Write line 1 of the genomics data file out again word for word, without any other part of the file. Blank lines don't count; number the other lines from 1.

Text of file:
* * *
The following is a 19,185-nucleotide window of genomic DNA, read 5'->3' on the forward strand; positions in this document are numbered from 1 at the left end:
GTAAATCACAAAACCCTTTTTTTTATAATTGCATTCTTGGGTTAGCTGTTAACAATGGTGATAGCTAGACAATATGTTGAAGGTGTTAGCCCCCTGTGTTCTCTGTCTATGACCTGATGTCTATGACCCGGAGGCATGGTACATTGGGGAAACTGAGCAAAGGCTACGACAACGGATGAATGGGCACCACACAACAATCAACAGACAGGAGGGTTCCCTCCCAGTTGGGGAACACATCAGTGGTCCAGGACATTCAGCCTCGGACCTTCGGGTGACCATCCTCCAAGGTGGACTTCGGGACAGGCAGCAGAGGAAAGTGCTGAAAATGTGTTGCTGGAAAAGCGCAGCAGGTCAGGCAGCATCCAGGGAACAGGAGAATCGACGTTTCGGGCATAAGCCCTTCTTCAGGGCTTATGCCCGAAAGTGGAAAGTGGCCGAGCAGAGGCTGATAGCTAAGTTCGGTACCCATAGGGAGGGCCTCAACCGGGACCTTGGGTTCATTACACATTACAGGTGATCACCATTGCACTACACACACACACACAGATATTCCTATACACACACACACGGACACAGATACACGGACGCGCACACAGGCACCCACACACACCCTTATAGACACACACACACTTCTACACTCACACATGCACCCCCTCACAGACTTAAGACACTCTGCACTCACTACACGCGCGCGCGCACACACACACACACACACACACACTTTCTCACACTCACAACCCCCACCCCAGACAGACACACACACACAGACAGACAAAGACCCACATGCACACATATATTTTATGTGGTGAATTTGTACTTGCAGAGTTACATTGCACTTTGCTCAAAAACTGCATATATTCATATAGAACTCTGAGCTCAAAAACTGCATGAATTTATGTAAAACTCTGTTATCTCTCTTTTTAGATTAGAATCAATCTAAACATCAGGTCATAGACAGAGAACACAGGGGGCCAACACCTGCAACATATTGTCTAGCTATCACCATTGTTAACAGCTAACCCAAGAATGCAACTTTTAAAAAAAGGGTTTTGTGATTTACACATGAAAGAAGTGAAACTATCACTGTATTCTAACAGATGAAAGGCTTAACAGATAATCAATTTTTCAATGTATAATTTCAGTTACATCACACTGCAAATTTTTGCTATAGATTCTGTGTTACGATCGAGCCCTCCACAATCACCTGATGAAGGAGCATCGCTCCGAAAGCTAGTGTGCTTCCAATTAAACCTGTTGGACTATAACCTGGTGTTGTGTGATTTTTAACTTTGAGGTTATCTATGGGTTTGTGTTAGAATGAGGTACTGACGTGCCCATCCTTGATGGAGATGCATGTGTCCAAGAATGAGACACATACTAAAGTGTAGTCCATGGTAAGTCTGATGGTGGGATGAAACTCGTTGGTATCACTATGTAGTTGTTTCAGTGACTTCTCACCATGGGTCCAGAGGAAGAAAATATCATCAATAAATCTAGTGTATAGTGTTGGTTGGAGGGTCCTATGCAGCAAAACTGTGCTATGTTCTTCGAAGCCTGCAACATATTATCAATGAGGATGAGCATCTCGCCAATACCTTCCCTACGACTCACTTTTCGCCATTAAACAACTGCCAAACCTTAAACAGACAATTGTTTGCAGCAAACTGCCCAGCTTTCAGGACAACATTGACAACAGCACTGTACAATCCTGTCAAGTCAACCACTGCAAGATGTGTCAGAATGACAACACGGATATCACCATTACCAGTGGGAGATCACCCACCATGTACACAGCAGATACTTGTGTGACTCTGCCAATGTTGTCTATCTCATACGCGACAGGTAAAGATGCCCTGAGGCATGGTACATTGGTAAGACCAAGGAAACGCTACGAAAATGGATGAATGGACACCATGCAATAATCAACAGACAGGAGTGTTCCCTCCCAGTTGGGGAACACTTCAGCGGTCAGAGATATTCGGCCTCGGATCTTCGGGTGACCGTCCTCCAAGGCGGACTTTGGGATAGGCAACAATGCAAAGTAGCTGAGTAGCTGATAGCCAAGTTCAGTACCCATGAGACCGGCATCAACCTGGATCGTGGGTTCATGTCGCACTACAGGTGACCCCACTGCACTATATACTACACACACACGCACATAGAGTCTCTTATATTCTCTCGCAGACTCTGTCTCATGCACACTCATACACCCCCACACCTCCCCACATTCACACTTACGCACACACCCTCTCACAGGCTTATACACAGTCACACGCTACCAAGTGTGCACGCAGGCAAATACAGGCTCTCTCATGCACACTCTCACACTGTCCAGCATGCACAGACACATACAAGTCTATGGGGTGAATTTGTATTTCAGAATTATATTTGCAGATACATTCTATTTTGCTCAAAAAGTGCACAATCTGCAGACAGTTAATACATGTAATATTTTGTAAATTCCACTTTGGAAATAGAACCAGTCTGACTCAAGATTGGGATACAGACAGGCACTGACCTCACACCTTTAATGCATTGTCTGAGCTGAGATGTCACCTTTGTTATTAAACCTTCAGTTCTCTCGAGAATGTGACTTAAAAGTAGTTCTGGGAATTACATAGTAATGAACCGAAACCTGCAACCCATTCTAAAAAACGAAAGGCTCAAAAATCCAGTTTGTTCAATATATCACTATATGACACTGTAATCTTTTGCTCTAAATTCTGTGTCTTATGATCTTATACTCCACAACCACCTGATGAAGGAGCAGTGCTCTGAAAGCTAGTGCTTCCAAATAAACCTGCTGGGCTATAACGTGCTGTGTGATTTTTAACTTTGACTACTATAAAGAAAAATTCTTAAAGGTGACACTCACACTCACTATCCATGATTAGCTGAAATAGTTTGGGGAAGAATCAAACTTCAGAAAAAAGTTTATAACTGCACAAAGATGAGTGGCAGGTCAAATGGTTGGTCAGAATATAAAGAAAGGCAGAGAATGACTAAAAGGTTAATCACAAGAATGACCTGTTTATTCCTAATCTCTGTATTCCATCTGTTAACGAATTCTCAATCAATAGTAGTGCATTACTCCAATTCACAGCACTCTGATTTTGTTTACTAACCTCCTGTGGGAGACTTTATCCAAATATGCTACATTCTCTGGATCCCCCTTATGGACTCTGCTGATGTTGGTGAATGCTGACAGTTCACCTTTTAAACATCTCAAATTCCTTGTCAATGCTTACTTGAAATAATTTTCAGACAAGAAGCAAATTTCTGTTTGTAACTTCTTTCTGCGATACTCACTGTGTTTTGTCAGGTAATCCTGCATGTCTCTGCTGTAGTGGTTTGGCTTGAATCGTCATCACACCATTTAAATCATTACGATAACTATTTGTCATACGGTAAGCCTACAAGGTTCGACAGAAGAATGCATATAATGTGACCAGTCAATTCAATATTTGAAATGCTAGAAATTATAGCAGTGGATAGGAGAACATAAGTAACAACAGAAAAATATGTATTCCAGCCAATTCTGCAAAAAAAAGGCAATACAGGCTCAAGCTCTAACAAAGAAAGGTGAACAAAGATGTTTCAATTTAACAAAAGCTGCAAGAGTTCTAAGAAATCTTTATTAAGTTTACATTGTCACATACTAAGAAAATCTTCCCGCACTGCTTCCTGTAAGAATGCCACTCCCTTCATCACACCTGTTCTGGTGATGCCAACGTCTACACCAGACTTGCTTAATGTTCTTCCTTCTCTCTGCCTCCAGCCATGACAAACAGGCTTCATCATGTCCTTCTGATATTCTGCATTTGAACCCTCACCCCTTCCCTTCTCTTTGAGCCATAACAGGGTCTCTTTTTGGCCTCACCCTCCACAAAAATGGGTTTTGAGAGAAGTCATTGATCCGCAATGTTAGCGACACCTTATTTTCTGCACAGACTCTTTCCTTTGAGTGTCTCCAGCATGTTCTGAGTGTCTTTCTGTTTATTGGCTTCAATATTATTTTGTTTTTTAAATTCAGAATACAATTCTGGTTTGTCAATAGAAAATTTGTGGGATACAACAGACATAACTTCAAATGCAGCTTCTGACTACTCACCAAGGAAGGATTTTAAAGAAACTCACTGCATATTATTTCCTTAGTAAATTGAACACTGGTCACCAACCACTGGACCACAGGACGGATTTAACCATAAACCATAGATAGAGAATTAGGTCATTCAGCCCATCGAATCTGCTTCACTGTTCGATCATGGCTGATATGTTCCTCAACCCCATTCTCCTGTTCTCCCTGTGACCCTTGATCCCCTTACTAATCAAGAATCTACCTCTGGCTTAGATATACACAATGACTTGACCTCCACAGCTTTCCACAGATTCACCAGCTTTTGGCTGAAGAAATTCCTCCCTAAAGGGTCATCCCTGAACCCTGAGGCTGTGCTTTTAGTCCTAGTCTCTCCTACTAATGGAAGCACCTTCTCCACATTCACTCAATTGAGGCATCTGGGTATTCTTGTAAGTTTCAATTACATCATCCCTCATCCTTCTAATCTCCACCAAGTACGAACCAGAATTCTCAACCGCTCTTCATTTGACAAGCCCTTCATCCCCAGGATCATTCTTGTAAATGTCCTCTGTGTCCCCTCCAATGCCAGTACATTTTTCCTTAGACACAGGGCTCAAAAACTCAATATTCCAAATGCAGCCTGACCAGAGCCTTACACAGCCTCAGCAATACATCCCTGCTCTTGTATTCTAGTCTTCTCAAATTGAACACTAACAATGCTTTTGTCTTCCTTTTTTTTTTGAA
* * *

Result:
The following is a 19,185-nucleotide window of genomic DNA, read 5'->3' on the forward strand; positions in this document are numbered from 1 at the left end: